Vietnam to raise coffee output, despite drought

Coffee production in Vietnam, the world's second-larger producer, will rise by 7.0% this year despite a prolonged dry season, which left parts of the country with its worst drought in a century.

Output will rebound due to 18.7m bags, or 1.12m tonnes, in 2010-11, after being dented last year by torrential rains during both flower and harvesting seasons in the main Dak Lak and Lam Dong growing districts in the south of the country.

While plantations were this time being dogged by a shortfall of rain since November, this has "fortunately not caused a substantial effect on coffee production", a report from US Department of Agriculture staff in Hanoi said.

"Growers are reporting that most coffee trees have good fruit setting and development of the cherries on their branches at this point in the growing season."

Rains on their way? 

Dak Lak officials have reported only 2,500 hectares of plantations damaged by drought. Vietnam's overall plantings exceed 530,000 hectares.

Furthermore, weather forecasters have predicted some rain, with scattered showers expected "near coffee areas" this week, favouring "flowering and early development of coffee, after the recent dry weather", according to DTN Meteorlogix.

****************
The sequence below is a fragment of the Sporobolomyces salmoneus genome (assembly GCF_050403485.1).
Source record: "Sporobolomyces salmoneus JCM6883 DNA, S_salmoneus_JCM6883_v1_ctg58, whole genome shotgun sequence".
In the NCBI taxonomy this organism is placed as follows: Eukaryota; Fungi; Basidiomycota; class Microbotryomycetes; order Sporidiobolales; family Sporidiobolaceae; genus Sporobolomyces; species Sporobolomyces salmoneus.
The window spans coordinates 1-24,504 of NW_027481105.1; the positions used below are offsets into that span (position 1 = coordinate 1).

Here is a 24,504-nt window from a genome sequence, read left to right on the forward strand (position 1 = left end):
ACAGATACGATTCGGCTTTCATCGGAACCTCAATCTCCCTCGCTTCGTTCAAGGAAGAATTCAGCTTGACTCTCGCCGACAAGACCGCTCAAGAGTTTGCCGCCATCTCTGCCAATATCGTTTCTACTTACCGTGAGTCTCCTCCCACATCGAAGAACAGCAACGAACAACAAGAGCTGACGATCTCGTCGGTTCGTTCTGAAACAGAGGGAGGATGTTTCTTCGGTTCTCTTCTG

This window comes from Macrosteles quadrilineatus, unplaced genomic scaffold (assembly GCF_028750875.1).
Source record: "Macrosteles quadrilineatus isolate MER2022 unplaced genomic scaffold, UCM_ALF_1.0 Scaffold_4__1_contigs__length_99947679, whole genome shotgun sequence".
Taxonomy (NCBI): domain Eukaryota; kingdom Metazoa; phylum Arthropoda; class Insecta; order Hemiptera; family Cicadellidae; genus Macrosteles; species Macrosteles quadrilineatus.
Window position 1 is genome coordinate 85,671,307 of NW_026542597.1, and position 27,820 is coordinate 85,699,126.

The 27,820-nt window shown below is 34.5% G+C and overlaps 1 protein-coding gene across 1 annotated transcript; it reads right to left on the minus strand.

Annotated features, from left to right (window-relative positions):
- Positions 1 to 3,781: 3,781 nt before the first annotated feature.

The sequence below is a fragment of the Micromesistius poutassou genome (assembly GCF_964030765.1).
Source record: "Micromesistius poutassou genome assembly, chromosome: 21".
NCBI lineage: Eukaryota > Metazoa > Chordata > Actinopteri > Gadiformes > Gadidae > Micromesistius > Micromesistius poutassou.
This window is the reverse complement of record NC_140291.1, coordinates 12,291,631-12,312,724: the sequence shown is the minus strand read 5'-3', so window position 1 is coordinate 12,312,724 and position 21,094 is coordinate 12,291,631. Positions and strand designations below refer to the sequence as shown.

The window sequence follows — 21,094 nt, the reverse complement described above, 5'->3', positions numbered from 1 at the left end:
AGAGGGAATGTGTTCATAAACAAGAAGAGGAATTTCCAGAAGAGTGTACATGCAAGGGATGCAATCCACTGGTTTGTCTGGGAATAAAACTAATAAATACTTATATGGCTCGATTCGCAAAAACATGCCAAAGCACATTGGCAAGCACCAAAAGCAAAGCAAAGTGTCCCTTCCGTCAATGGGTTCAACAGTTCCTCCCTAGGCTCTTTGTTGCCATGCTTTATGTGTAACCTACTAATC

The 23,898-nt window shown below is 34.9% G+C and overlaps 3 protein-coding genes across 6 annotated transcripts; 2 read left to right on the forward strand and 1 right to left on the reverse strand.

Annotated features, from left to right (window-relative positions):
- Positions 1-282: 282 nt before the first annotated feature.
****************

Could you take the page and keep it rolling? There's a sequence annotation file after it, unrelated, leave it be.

Earlier this year, parts of the country reported their driest dry season in at least 100 years, with water levels in the Red River falling to their lowest since records began in 1902.

Lack of guidance 

The USDA bureau report also affirmed doubts over a government-backed stockpiling programme, aimed at shoring up local prices which have fallen in line with those in London, the main market for the robusta beans which account for nearly all Vietnam's production.

Vietnam coffee forecasts, 2010-11 (year-on-year change)

Arabica output: 480,000 bags (+6.7%)

Robusta output: 18.25m bags (+7.1%)

Total exports: 16.83m bags (unchanged)

Domestic use: 1.25m bags (+4.2%)

Year-end stocks: 2.51m bags (+43%)

Source: USDA attache report

"According to contacts from the Vietnamese coffee industry, this stockpiling plan will be implemented slowly because as of yet there are no detailed guidelines… on how to implement the scheme," the report said, citing uncertainty in particular over support for loans to back bean purchases.

Nonetheless, many in the industry believe the scheme has the potential for increasing Vietnam's ability to influence prices, with the country holding believed to hold only about 5% of world coffee stocks, way below its 15% share of production.

The briefing forecast inventories jumping by more than 40% over the year. 

Robusta beans for July delivery closed unchanged at $1,330 a tonne in London.

July arabica beans, which account for only about 3% of Vietnam's crop, ended 0.4% higher at 132.75 cents a pound in New York.

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